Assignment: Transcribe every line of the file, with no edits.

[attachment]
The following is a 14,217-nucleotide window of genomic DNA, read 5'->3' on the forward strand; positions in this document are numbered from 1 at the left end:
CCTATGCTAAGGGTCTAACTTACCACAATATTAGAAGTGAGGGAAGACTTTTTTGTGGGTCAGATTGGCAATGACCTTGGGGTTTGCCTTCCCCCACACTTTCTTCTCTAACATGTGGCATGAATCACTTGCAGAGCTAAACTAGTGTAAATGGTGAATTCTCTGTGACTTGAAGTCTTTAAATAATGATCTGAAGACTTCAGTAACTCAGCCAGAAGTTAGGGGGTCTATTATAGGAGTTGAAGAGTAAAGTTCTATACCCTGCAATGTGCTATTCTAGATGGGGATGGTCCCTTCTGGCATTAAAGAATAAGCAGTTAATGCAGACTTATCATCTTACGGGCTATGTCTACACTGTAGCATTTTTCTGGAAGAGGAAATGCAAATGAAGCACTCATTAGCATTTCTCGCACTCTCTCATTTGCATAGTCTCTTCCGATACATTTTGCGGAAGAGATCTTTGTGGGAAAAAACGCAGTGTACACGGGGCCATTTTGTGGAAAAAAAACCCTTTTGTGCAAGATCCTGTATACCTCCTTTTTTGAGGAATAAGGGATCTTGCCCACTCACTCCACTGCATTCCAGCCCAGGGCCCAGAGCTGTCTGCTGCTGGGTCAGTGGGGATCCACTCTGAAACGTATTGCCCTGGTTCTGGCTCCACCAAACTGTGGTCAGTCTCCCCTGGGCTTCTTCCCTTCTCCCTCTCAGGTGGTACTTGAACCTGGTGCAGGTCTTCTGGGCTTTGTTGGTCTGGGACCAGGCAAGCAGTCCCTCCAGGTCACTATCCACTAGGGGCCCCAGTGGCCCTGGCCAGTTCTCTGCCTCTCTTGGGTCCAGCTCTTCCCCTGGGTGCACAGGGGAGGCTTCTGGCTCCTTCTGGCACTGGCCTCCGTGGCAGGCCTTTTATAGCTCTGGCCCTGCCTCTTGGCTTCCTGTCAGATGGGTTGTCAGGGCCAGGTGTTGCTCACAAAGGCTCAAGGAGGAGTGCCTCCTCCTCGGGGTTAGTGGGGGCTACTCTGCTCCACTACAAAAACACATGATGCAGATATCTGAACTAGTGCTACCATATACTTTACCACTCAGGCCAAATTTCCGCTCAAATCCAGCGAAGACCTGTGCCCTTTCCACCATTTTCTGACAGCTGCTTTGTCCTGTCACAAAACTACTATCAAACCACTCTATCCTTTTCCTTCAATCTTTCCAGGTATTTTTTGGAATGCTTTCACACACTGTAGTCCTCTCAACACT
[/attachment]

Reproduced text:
The following is a 14,217-nucleotide window of genomic DNA, read 5'->3' on the forward strand; positions in this document are numbered from 1 at the left end:
CCTATGCTAAGGGTCTAACTTACCACAATATTAGAAGTGAGGGAAGACTTTTTTGTGGGTCAGATTGGCAATGACCTTGGGGTTTGCCTTCCCCCACACTTTCTTCTCTAACATGTGGCATGAATCACTTGCAGAGCTAAACTAGTGTAAATGGTGAATTCTCTGTGACTTGAAGTCTTTAAATAATGATCTGAAGACTTCAGTAACTCAGCCAGAAGTTAGGGGGTCTATTATAGGAGTTGAAGAGTAAAGTTCTATACCCTGCAATGTGCTATTCTAGATGGGGATGGTCCCTTCTGGCATTAAAGAATAAGCAGTTAATGCAGACTTATCATCTTACGGGCTATGTCTACACTGTAGCATTTTTCTGGAAGAGGAAATGCAAATGAAGCACTCATTAGCATTTCTCGCACTCTCTCATTTGCATAGTCTCTTCCGATACATTTTGCGGAAGAGATCTTTGTGGGAAAAAACGCAGTGTACACGGGGCCATTTTGTGGAAAAAAAACCCTTTTGTGCAAGATCCTGTATACCTCCTTTTTTGAGGAATAAGGGATCTTGCCCACTCACTCCACTGCATTCCAGCCCAGGGCCCAGAGCTGTCTGCTGCTGGGTCAGTGGGGATCCACTCTGAAACGTATTGCCCTGGTTCTGGCTCCACCAAACTGTGGTCAGTCTCCCCTGGGCTTCTTCCCTTCTCCCTCTCAGGTGGTACTTGAACCTGGTGCAGGTCTTCTGGGCTTTGTTGGTCTGGGACCAGGCAAGCAGTCCCTCCAGGTCACTATCCACTAGGGGCCCCAGTGGCCCTGGCCAGTTCTCTGCCTCTCTTGGGTCCAGCTCTTCCCCTGGGTGCACAGGGGAGGCTTCTGGCTCCTTCTGGCACTGGCCTCCGTGGCAGGCCTTTTATAGCTCTGGCCCTGCCTCTTGGCTTCCTGTCAGATGGGTTGTCAGGGCCAGGTGTTGCTCACAAAGGCTCAAGGAGGAGTGCCTCCTCCTCGGGGTTAGTGGGGGCTACTCTGCTCCACTACAAAAACACATGATGCAGATATCTGAACTAGTGCTACCATATACTTTACCACTCAGGCCAAATTTCCGCTCAAATCCAGCGAAGACCTGTGCCCTTTCCACCATTTTCTGACAGCTGCTTTGTCCTGTCACAAAACTACTATCAAACCACTCTATCCTTTTCCTTCAATCTTTCCAGGTATTTTTTGGAATGCTTTCACACACTGTAGTCCTCTCAACACT